Even if you think the federal government should stay out of most things, you're probably glad somebody's keeping an eye on airplane safety.
Too bad the guy in the White House is making that harder to do.
President Donald Trump has moved swiftly to roll back federal regulations on businesses, signing an executive order that put all new and pending regulations on hold for 60 days (a fairly standard move for new presidents), and another that blocked federal agencies from introducing rules that would cost businesses or members of the public more money than they're currently spending. Additionally, the President's order says that every time an agency creates a new regulation, it has to get rid of at least two old ones.
The orders come with exceptions for regulations affecting health, safety, and national security.
And yet, as CNNMoney reports, the White House's rush to remove regulations has hindered the Federal Aviation Administration's ability to issue safety orders relating to aircraft.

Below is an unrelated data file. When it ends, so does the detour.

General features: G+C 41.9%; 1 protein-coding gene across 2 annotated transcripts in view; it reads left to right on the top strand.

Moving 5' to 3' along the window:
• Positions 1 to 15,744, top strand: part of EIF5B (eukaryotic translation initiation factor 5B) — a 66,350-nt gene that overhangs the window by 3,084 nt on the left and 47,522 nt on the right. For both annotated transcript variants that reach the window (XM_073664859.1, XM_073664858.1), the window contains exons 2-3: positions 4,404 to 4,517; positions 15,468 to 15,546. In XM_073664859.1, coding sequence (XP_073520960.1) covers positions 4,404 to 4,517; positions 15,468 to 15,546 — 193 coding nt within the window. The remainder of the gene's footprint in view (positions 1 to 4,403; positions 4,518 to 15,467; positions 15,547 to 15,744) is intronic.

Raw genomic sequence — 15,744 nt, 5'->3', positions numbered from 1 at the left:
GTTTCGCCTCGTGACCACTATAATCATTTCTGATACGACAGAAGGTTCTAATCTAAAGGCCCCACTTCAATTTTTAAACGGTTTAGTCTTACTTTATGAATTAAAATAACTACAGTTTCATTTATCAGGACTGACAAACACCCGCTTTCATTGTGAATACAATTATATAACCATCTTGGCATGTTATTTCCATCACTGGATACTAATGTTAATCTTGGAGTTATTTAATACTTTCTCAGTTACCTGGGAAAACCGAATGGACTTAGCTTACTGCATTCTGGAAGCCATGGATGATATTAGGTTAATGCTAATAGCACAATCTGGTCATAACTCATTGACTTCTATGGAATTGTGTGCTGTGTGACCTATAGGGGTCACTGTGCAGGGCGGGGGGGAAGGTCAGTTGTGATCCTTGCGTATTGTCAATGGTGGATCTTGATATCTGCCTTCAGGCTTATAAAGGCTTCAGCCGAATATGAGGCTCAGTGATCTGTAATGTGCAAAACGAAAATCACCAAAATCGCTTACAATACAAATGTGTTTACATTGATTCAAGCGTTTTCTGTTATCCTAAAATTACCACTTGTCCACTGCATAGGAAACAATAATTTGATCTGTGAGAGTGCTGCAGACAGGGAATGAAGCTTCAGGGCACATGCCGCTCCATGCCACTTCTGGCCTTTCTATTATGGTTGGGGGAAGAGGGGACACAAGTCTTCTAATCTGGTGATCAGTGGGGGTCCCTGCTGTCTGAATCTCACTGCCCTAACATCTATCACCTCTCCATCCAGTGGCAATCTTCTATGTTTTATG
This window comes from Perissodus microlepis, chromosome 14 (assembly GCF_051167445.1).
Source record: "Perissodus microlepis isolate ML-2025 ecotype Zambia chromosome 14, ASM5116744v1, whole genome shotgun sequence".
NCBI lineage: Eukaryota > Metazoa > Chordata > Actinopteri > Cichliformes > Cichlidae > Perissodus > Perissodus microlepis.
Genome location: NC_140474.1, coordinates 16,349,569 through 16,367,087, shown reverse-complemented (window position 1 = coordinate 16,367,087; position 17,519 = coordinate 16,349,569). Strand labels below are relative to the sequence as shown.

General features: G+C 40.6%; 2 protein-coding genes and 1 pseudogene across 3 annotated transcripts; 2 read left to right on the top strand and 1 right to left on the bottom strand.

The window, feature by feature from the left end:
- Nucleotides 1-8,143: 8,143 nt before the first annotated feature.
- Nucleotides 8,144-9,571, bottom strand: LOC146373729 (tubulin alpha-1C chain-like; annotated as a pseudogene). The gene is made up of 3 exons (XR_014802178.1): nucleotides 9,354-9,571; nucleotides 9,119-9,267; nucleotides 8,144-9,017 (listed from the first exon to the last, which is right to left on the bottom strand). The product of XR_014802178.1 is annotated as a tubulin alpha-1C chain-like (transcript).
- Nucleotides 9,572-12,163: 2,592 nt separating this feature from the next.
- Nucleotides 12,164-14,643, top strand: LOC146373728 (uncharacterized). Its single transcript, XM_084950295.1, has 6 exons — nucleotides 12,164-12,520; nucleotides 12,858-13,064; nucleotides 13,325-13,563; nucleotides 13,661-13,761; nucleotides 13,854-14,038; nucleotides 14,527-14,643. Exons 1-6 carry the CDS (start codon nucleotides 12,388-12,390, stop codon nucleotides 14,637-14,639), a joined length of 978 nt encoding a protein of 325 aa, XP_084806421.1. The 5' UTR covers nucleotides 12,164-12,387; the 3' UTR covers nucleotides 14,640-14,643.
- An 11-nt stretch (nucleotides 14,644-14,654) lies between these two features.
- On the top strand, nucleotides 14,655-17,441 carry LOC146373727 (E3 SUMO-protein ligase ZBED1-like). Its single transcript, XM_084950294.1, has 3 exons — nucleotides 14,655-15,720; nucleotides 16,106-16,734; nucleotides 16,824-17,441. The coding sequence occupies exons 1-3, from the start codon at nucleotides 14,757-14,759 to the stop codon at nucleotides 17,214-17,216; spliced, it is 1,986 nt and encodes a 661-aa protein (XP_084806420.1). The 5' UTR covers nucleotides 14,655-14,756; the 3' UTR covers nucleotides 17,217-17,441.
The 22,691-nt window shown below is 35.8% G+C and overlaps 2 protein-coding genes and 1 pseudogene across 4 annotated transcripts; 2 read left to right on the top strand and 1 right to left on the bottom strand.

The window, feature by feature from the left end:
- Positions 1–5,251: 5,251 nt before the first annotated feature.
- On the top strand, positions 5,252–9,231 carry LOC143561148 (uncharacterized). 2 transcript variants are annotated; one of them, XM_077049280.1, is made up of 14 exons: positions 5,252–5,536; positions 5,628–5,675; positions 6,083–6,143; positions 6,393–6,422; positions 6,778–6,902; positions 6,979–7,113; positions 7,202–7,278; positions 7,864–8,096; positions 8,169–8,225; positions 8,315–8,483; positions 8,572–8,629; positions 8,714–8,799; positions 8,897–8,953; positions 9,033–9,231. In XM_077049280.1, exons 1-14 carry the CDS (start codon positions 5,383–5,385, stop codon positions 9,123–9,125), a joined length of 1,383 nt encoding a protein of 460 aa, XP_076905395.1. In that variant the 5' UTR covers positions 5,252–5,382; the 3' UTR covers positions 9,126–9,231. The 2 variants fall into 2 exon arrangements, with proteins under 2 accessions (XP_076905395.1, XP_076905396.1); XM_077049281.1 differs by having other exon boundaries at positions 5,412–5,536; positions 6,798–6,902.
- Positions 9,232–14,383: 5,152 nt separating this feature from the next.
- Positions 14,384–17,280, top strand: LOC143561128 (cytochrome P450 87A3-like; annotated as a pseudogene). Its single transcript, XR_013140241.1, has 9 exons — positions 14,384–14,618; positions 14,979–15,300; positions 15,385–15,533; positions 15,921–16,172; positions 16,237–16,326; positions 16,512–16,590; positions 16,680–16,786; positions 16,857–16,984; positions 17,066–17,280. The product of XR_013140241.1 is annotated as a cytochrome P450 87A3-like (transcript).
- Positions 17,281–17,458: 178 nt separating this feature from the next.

The FAA's frequently released "airworthiness directives" are the agency's way of formalizing instructions to get a plane inspected or make changes to correct unsafe conditions.
The most recent finalized directive came out on January 18, two days before Pres. Trump's inauguration.
In the meantime, a backlog of 15 to 20 directives have not yet been finalized, thanks to the freeze on federal regulations.
According to aviation experts, that doesn't mean that airlines are unaware of safety concerns. Aircraft operators typically receive bulletins from manufacturers about potential problems, and the FAA says it's working to ensure that no safety orders are being withheld.
Still, industry officials told CNNMoney that before taking required safety actions, aircraft operators sometimes wait for final notices from the FAA—notices that aren't going out at present.